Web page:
He adds, “We took accountability and we talked through things in the past that had been problems. Everything in life happens for a reason. I had to go on a separate journey on my own. I can’t speak for Axl and Slash, but that’s definitely true for me. And my own journey has made me a better bandmate and friend and business partner, all of the things you have to be when you’re in a band. I’m now much better at those things. I’m much more capable now.”
 
It’s the last Saturday morning in April, and Duff Mckagan is in London to talk about his forthcoming album, Tenderness, his first solo outing for 20 years. Restrained and at times bracingly reflective, the 11-song set is the offering of a man who has clearly done some work on himself, and for whom, perhaps, life is no longer always quite so easy as it once was. Created in collaboration with the country singer-songwriter and producer Shooter Jennings, among others, Tenderness began life not as an album, but as a book (it would have been the New York Times bestselling author’s third). Harvested from a view of the world gained while travelling with Guns N’ Roses, it is a State of the Union address from a man who, by any measure, has lived a little.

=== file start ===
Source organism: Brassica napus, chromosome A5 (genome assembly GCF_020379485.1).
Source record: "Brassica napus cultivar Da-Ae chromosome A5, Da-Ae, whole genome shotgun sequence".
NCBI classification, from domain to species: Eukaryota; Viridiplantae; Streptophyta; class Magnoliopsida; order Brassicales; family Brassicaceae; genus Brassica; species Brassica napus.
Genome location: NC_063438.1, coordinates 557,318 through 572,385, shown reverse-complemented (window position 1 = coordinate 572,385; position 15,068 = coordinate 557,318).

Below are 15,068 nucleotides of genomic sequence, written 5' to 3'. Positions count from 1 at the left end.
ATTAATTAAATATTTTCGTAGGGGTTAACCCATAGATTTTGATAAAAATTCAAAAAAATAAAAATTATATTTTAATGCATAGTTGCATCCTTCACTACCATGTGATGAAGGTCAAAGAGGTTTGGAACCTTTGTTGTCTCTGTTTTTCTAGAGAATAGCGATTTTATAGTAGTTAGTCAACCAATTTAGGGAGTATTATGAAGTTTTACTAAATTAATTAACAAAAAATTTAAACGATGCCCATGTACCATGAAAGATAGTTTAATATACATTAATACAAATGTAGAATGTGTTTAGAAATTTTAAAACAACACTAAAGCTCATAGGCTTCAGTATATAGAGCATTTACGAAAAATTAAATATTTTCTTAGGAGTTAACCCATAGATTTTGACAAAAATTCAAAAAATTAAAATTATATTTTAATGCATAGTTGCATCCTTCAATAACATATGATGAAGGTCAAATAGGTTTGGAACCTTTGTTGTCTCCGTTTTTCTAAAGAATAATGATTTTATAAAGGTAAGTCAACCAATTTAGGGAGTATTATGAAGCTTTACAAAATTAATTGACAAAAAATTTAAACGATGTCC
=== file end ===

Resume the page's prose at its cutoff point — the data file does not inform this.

Despite years of sobriety, Duff Mckagan still looks the part. After all, who but a rock icon with impeccable bona fides could pull off a T-shirt that features the words ‘No Fucks Given’? At 55, he is as lithe as the Pink Panther, even if his speech betrays the drawling patterns of one who has put in some serious time fucking himself up. In conversation, it’s difficult for the interviewer not to fleetingly think of some of the things the American has seen, and done. In the 20th century, chaos abounded. A riot at a Guns N’ Roses show in St Louis in 1991 resulted in roughly $200,000 worth of damage at the then brand-new Riverport Performing Arts Center. Another scene at the Olympic Stadium in Montreal was quelled only after the intervention of 300 riot police officers. This unpleasantness in Canada occurred during the now infamous Monsters Of Rock tour of 1992, a co-headline caravan with Metallica at which Guns N’ Roses were said to be spending $100,000 a night on after-show parties. By this point, for Duff Mckagan things were getting out of hand, so much so that today he claims not to be able to remember anything from the year that followed. By 1994, his pancreas had swollen to the size of an American football, its subsequent bursting causing third-degree burns to his insides. He was told that if he didn’t stop drinking, he’d be dead in less than a month. Today, lunch consists of a salad.